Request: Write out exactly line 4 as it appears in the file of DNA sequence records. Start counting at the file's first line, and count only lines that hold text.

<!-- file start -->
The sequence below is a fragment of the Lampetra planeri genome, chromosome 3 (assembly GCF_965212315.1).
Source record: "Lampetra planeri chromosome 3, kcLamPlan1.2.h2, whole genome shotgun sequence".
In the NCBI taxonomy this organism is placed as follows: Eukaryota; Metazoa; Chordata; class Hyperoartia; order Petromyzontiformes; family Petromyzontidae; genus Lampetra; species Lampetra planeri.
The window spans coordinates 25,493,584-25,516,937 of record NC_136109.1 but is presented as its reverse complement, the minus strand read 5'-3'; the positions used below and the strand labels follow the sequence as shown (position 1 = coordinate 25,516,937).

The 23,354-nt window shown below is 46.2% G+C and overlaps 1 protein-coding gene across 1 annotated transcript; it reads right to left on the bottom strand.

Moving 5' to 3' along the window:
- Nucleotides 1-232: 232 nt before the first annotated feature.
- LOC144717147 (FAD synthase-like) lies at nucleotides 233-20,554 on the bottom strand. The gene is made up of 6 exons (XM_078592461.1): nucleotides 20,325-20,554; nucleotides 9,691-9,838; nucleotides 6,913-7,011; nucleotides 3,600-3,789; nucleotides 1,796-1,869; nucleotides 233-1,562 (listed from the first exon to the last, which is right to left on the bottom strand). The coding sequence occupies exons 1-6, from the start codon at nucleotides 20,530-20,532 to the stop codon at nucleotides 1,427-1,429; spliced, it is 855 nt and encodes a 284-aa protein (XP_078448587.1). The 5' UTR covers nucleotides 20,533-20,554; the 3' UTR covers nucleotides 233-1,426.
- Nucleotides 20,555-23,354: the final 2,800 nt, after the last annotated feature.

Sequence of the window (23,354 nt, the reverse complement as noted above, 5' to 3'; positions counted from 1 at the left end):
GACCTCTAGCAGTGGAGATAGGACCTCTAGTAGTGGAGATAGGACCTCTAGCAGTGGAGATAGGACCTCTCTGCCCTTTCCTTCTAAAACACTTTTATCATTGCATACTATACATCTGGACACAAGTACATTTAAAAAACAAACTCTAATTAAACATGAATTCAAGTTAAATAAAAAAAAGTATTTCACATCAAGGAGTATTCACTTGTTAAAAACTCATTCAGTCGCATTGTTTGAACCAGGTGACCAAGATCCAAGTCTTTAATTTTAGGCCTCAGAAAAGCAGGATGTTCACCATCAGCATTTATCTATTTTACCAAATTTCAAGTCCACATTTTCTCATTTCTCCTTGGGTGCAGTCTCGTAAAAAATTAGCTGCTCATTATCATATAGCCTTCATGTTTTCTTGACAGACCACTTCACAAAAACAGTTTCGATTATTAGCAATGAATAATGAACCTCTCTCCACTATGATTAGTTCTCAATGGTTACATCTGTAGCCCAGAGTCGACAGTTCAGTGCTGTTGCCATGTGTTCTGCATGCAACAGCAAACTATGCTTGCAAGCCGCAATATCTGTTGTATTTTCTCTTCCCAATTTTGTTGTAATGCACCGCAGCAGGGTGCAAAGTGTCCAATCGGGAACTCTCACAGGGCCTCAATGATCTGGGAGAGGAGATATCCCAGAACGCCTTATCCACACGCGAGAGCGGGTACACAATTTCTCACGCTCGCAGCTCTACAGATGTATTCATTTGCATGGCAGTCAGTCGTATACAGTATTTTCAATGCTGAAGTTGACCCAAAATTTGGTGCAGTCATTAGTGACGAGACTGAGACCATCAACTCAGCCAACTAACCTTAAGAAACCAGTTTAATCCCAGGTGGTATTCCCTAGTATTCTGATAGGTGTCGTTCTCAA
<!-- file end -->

The window spans coordinates 25,493,584-25,516,937 of record NC_136109.1 but is presented as its reverse complement, the minus strand read 5'-3'; the positions used below and the strand labels follow the sequence as shown (position 1 = coordinate 25,516,937).